Small and mid-cap companies reveal favorite brokers

Jan 10, 2019
This year marks the first time there has been a tie for the firms favored by small and mid-caps

Credit Suisse, Deutsche Bank and JPMorgan Chase have tied in first place as the most commonly used brokers for small and mid-cap companies hitting the road, according to new IR Magazine research.

The IR Magazine Global Roadshow Report 2018, which polled 615 IR practitioners and gathered information on their experiences with roadshows over the past 12 months, focuses on practices as well as preferences.

Since IR Magazine started reporting on roadshow patterns, this is the first time there has been a tie for the most-used broker for roadshows among small and mid-cap companies globally. The report shows that 16.9 percent of small and mid-cap respondents to the survey name Credit Suisse, Deutsche Bank and JPMorgan Chase as their most-used broker for 2018.

The report notes, however, that Credit Suisse has dropped out of favor among larger companies, falling out of the top five in 2018. Additionally, Citi has fallen back from its 2017 standing among small and mid-cap companies, while Bank of America Merrill Lynch has risen from fifth place to fourth.

The report also shows that the number of smaller companies going on the road continues to rise, with the level of roadshow participation among small-cap businesses reaching 88 percent in 2018, having incrementally increased over the past four years from 77 percent in 2015. With many small and mid-cap companies reportedly suffering from a Mifid II-prompted sell-side contraction, the report hints that they’re looking to market themselves more aggressively.

‘It is becoming more and more difficult for the smaller and micro-cap company to gain access to the buy-side community,’ Jeffrey Goldberger, managing partner at KCSA Strategic Communications, tells IR Magazine.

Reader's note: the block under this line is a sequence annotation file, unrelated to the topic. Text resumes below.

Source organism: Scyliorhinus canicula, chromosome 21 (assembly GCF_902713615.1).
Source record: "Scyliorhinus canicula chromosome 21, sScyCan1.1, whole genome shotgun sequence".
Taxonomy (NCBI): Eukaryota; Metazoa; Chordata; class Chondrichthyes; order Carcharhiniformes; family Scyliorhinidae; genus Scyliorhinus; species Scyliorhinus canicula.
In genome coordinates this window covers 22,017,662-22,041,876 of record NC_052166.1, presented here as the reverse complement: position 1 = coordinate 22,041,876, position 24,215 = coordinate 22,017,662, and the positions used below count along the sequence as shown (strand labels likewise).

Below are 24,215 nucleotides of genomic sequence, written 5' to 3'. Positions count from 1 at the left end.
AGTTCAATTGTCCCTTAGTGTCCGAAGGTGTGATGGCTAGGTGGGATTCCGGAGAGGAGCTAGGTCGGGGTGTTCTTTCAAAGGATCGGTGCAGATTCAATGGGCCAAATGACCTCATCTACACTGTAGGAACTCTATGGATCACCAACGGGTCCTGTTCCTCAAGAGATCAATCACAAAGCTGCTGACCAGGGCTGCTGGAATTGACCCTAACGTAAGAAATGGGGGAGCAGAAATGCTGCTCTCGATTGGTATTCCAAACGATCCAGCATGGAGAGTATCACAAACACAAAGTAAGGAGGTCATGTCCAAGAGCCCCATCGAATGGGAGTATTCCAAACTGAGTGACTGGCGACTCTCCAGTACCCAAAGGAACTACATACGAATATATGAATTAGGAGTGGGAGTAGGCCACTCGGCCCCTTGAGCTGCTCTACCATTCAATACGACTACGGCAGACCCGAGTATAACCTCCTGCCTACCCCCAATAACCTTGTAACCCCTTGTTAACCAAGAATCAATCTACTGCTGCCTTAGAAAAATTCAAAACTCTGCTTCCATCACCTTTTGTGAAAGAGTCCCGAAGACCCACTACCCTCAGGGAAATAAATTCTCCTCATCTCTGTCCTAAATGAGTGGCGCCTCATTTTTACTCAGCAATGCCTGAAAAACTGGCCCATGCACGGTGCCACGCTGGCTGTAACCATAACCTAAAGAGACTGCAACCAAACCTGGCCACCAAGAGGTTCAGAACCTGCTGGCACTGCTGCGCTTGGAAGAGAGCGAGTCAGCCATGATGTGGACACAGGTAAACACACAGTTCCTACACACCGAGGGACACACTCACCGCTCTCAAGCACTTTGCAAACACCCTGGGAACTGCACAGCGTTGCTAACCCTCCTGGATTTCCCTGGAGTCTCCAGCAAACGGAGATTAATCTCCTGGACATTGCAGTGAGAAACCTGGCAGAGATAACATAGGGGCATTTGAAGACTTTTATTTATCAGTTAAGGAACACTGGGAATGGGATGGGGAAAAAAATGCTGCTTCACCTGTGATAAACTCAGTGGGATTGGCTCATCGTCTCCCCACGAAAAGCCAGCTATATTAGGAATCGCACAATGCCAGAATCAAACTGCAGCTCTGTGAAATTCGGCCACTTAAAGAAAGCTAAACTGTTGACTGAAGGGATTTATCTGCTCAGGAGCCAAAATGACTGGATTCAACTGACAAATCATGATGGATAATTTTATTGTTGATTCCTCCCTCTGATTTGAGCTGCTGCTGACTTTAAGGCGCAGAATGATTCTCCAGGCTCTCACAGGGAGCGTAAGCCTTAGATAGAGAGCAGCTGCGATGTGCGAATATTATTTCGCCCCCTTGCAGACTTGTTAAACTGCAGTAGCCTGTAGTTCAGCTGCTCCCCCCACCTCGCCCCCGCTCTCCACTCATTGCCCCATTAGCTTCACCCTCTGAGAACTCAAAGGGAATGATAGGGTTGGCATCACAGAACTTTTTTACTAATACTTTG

‘The buy-side [community] is being a little more selective, reviewing a little more of its own due diligence so it is going outside of what the traditional IR community usually does by doing its own proprietary research.’

Asked whether the changes are making conditions harder for small and mid-cap companies, Goldberger says it is actually causing these particular firms ‘to be a little bit smarter’ on how they position themselves. ‘They need to raise the interest level of themselves in the buy-side community – so just being a little more professional in terms of their communication effort is important,’ he says.

Matthew Ward, head of mid-cap equity research at HSBC, agrees that firms are feeling the Mifid II pinch. ‘Mid-cap companies are upping the number of investor meetings and roadshows they are doing,’ he tells IR Magazine. ‘There are fewer analysts, many are less experienced, and the number of companies covered per analyst is rising.’

This means companies are keener than ever to secure solid investor understanding of their business model, market positioning and investment cases by going to the investor directly, Ward adds. 

 

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